Why: When people think of beach getaways, they never consider Egypt. Tourism in Egypt is down, due to the unstable government, shaky economy and terrorism. Despite this, you shouldn't fear going to Egypt. In my experience, I have found it to be completely safe. Plus, it's remarkably cheap. During the low season (spring), you can catch flights from the U.S. to Egypt for around $400-$600 then get a flight to Hurghada for around $50 or so roundtrip, depending on the date. Hurghada has coral reefs and beautiful deserts. A desert tour can cost you about $30. What's remarkable: The five-star luxury hotels are so cheap. I stayed at the Marriot Hurghada right on the beach for $50 a night. Literally as soon as you step outside the hotel you're on the beach. Most of the rooms right now in Hurghada are going for under $100. Your money goes a long way in Egypt because the dollar is worth more and not many people are going, due to fear.
By placing an item in your cart, the company can tell that you’re in the market. This makes you an incredibly valuable potential customer, and it doesn’t want to miss out on your business. If you entered an email address, watch your email over the next couple of days to see if the company has taken the bait. And don’t forget to either follow through with the purchase or clear your cart after a few days so you don’t make an accidental purchase down the road.
“America’s Finest City” is a prime spot for those stellar Pacific Ocean sunsets, and you’re just miles away from the Mexican border—the best authentic street tacos are on order here! Book a San Diego vacationthrough Travelocity and get ready for sandy beaches and bright sunny days. While you’re staying in SoCal, why not try out another famous city? Head north on I-5 and explore the storied realm Tinsel Town during a Los Angeles vacation. The glitzy storefronts and iconic Hollywood sign are sure to pique your interest in film editing, screenplays, and studio life. If you’re looking for something a little more family-friendly, “The Happiest Place on Earth” may be calling your name. That sweet, bubbly feeling you get when you book a Disneyland vacation package is the pixie dust beginning to work. All you need is faith, trust, and a suitcase big enough for souvenirs.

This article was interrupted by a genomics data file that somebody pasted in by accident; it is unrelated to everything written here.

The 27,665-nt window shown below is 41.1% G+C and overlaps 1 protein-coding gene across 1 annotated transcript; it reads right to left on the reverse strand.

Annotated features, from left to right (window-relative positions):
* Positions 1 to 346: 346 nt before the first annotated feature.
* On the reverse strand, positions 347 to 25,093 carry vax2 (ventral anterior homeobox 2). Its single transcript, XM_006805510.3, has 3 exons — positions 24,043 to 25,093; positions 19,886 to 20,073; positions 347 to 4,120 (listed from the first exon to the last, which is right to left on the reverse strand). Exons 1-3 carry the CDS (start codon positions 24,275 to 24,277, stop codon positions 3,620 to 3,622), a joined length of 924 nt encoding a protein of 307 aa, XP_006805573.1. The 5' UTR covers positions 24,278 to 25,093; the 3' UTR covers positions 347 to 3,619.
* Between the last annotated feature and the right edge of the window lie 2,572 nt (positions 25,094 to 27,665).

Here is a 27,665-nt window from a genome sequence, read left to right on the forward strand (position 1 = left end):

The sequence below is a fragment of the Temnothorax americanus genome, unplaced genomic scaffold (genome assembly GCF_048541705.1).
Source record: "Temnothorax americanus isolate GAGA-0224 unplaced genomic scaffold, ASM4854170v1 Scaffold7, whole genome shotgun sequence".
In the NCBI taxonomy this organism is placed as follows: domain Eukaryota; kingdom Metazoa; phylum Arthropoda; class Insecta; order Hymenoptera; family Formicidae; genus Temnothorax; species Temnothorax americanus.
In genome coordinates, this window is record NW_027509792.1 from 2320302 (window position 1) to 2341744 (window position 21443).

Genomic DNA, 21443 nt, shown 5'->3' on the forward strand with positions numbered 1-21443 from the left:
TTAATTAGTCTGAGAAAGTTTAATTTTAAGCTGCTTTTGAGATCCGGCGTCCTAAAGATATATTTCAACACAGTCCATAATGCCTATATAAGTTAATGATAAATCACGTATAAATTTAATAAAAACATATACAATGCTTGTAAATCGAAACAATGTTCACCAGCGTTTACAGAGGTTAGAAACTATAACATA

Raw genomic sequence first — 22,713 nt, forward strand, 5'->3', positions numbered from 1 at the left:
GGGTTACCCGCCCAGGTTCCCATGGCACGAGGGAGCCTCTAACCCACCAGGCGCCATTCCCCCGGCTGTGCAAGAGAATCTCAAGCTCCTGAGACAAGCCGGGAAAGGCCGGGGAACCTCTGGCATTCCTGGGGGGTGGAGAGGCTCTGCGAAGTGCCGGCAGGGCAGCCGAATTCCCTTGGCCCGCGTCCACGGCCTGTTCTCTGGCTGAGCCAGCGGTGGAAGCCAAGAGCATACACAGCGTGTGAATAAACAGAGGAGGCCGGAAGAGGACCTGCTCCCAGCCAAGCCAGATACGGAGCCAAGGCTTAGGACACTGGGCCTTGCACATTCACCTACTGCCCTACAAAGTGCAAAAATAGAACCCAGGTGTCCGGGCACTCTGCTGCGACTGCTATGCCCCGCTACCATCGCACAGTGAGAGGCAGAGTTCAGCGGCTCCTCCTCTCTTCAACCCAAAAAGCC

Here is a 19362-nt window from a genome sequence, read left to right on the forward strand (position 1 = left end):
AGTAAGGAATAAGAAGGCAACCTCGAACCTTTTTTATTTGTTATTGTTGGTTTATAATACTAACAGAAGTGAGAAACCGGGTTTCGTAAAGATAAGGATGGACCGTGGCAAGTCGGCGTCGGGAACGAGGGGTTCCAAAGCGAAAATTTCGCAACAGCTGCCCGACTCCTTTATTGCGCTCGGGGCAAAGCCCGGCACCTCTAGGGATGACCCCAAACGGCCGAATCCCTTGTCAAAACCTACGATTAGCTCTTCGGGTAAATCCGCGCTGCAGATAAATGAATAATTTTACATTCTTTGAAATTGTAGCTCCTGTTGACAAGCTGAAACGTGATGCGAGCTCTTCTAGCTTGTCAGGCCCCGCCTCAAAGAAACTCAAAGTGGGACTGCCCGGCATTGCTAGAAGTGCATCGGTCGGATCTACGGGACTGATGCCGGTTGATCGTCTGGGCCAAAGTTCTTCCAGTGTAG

Why: Kuala Lumpur is a gem most people have not found out about, which is to your benefit. Kuala Lumpur has a mix of different cultures, from Asian to Indian, which makes the food really great. While there, I was able to grab food in Little India and ate amazing chicken tikka masala, then I headed to China Town and ate the most delicious noodles. The mix of cultures even shows with the attractions. I was able to explore a Chinese temple (Thean Hou), the Bantu Caves and a mosque (the National Mosque) all in one city. Kuala Lumpur is also known for its sky bars (rooftop bars). The one to check out is Sky Bar, which has a pool and overlooks the Petronas Towers. Hotels are mega cheap, as well: You can get a five-star hotel with an infinity pool on the rooftop for only $42 a night. Check out D'Majestic Place by Swiss-Garden. Kuala Lumpur is also the hub for cheap flights throughout Southeast Asia. You can get a roundtrip flight from Kuala Lumpur to Thailand for $24.
Just how cheap is it? The food and accommodation aren’t fabulous bargains -- but, oh, the shopping is. In the tourist town of Victoria Falls, a hostel bed or a hired tent will cost you $15 to $20 per night, but I scored a carved stone necklace from a street vendor for the sandals I was wearing. Bartering is common at flea markets and on the streets, where second-hand clothes -- shoes, baseball caps, and sportswear (think basketball or soccer shirts) -- have real buying power. Fill your suitcase with gently used gear and exchange it for jewelry, handmade crafts, and souvenirs like devalued trillion dollar notes.
Couchsurfing connects would-be travelers with hosts around the world who are willing to offer up a modest amount of space in their homes (not always an actual couch, though that is certainly common). As a matter of policy, Couchsurfing does not allow hosts to charge visitors money. However, it is common for visitors to thank their hosts by reimbursing the cost of groceries, or perhaps buying a gift equivalent to the extent to which they cleaned out their hosts’s wine cabinet.